The inscription in the book reads “January the 8, 1883 presented to Rebecca E. Garee by W.H. and M.A. Hamilton her father and mother.”
In 1883, Rebecca was 30 years old, living with her husband and children in El Dorado Springs, Cedar County, Missouri. Her parents were living 315 miles away in Lincoln, Sedgwick, Kansas where they had lived since 1869, “when the family migrated to Kansas they lived in Towanda a few months that winter, while the father was building a log cabin on the homestead just inside the Sedgwick County line. This home which the family moved to in the spring of 1870, was the first log cabin built in Lincoln (township.)” — from their daughter, Martha Ann’s obituary.
I do not believe the inscription is in Rebecca’s handwriting (see my post Yours as ever, Rebecca E. Garee). The 1882 publication date indicates it was new when given to Rebecca. The book includes only the new testament and the Psalms, doesn’t have any family information included, and is in very fragile condition. I just learned of it’s existence yesterday when my husband brought it home from his mother’s. I put the pages back into order with the exception of those that are in pieces. I will be purchasing a special archival box for it.
As I began to ponder the history of giving this book, I wondered what prompted her parents to give her this new Bible. It must have been significant. Was it to celebrate or console? I searched through all the known dates in Rebecca and her husband Frank’s lives but didn’t find anything that matched the date. I don’t know the month when they married, the year was 1872, nor do I know when their youngest child, Lewis, died.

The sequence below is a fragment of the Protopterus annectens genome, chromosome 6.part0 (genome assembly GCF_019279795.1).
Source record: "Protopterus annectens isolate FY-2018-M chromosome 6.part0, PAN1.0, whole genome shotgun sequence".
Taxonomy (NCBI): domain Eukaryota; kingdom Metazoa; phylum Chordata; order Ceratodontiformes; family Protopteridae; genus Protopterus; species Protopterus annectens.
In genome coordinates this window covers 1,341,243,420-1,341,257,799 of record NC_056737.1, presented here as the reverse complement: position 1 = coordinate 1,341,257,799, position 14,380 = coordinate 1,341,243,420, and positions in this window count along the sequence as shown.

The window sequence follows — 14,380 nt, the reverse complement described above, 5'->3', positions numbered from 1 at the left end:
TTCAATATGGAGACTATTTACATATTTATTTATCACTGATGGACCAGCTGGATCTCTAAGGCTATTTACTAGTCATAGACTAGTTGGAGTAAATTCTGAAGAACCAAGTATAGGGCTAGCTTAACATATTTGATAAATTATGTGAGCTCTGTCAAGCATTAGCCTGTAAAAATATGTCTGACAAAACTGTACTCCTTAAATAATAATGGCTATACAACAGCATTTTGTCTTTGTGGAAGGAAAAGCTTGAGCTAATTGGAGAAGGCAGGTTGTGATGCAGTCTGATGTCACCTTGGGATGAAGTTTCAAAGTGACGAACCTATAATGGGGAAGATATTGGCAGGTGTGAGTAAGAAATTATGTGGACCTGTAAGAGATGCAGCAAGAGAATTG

As I thought about it more, I wondered if Lewis’ death may have been the prompt for the gift. But, we know very little about him or the events that lead to his death. In fact, in Rebecca’s son’s autobiographical stories he did not mention a brother. According to Thomas Newkirk’s book Rebecca and Frank had 3 children and in the 1900 census Rebecca indicated she had 3 children with 2 living. So, I presume that Lewis died at a very young age.
We know that by 1896 the family moved from Missouri with only two of their children. Granddaughter, Elizabeth Bullard’s, handwritten account says: “Mr. & Mrs. F.A. Garee, CEG and Elda May Garee came to Noble by covered wagon, buggy and horse. CEG on a pony driving a herd of work horses and mules in late spring 1896. (They sold the work stock along the way – such was scarse.) C.E.G. went back by rail and accompanied a box car load of furniture which he completed the “filling” by bringing apples from MO the fall of ’96. Of course, he made a nice profit on the apples for fruit was scarcer here (only a little more than 8 yrs after this part of Oklahoma opened by run). The F. A. Garee’s bought a home on the SE intersection of Walnut and 2nd and both died in the home.’
Rebecca brought the book with her to Oklahoma, it was in that covered wagon. Her husband, son, granddaughter, and great granddaughter have held onto it. What a clear testament that the family understands this present was important.
Ancestry.com. Genealogy and history of the Newkirk, Hamilton, and Bayless families [database on-line]. Provo, UT: The Generations Network, Inc., 2005. Original data: Newkirk, Thomas J.,. Genealogy and history of the Newkirk, Hamilton, and Bayless families. Evanston, Ill.: unknown, 1916.